Director/Screenplay – Frank Henenlotter, Producer – Edgar Ievens, Photography – Bruce Torbet, Music – Gus Russo, Makeup Effects – John Caglione Jr & Kevin Haney, Additional Makeup Effects – Ugis Nigali, Art Direction – Frederick Loren. Production Company – Basket Case Co.
Kevin Van Hentenryck (Duane Bradley), Terri Susan Smith (Sharon), Beverly Bonner (Casey), Lloyd Pace (Dr Harold Needleman), Diana Browne (Dr Judith Kutter), Ruth Neuman (Aunt), Richard Pierce (Mr Bradley), Robert Vogel (Hotel Manager)
Duane Bradley checks into a fleapit hotel in New York City, carrying with him a locked wicker basket. All those that try to open the basket are killed by something inside it. The thing in the basket is the torso of Duane’s Siamese twin Belial. Belial was born attached to Duane’s side before being forcibly removed in a crude operation and thrown in the trash for dead. The two of them now take revenge on the three doctors who conducted the operation.
This charming little film, made with the budget of about two used shoelaces, heralded the arrival of Frank Henenlotter who seemed for a time to be a director who had found a successful balancing act between no-budget exploitation cinema and genre sensibilities.
As with much of Frank Henenlotter’s output, Basket Case is set around the sleazy underside of New York City. The acting, photography and pace leaves much to be desired (something Henenlotter’s later films improve to no end) but what Basket Case lacks in professional polish it more than makes up for with enthusiasm. Simply by going out and shooting real locations, Frank Henenlotter achieves a remarkable portrait of a thriving undercity of Times Square porn cinemas and fleapit hotels inhabited by drug pushers, hookers and bums.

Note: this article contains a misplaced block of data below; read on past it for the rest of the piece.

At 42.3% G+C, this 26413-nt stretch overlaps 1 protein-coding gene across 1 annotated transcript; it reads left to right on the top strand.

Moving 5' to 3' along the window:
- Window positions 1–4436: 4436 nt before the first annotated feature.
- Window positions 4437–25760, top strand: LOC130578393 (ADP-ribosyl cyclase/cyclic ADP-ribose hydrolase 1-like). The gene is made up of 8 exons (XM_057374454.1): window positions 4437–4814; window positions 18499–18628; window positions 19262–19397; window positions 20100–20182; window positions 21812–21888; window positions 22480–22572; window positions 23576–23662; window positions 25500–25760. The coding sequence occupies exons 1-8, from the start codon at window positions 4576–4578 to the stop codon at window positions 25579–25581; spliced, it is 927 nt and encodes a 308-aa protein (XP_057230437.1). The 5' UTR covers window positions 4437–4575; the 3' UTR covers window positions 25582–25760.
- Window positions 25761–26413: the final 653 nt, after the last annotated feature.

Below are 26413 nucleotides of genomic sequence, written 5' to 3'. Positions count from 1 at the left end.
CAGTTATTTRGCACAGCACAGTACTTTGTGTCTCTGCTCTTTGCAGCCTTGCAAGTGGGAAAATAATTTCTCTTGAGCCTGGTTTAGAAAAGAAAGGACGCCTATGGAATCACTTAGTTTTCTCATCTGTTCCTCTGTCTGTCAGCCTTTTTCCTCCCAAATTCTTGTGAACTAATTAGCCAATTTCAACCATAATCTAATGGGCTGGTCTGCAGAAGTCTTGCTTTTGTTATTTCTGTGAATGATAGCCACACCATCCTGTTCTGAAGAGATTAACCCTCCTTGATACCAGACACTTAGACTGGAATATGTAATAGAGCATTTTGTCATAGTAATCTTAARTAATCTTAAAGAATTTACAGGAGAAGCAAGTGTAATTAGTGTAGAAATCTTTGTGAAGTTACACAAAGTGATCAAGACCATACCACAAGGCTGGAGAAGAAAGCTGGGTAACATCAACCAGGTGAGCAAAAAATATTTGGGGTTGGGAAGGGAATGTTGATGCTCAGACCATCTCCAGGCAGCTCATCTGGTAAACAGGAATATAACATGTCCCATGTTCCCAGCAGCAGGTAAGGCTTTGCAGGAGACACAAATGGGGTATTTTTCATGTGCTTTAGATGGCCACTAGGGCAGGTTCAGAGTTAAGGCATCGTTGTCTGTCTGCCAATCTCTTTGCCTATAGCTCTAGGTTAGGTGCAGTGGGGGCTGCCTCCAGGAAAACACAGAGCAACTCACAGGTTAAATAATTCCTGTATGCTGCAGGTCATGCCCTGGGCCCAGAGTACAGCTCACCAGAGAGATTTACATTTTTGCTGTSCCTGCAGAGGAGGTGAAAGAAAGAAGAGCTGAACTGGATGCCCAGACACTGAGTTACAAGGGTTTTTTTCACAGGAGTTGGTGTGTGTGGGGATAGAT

John Caglione and Kevin Haney’s makeup effects are accomplished and professional and Henenlotter keeps the gore level wonderfully high. The revelation of Belial does not occur immediately, with Henenlotter slowly building it up with amusing and disturbing effect – food thrown into the basket to be gobbled up amid much slavering, a thief running away with a bloodied face. Henenlotter also achieves the touching at times, something that makes Basket Case all the more remarkable – like the extraordinary image of Belial sitting on his aunt’s knee as she reads to the two brothers. The film is appropriately dedicated to Herschell Gordon Lewis, the creator of the splatter film.
Frank Henenlotter went on to make the amazing Brain Damage (1987) and the lesser Frankenhooker (1990), followed by two sequels to Basket Case – Basket Case 2 (1990) and Basket Case 3/Basket Case 3: The Progeny (1991). On the basis of these, Henenlotter as a promising talent and his subsequent disappearance from the genre, all bar lending his name to a series of trash classic video releases, is one we are all the less off for. Eventually, Henenlotter returned to filmmaking with Bad Biology (2008), as well as documentaries on genre subjects with Herschell Gordon Lewis: The Godfather of Gore (2010) and That’s Sexploitation! (2013) and the non-genre likes of Chasing Banksy and Boiled Angels: The Trial of Mike Diana (2018).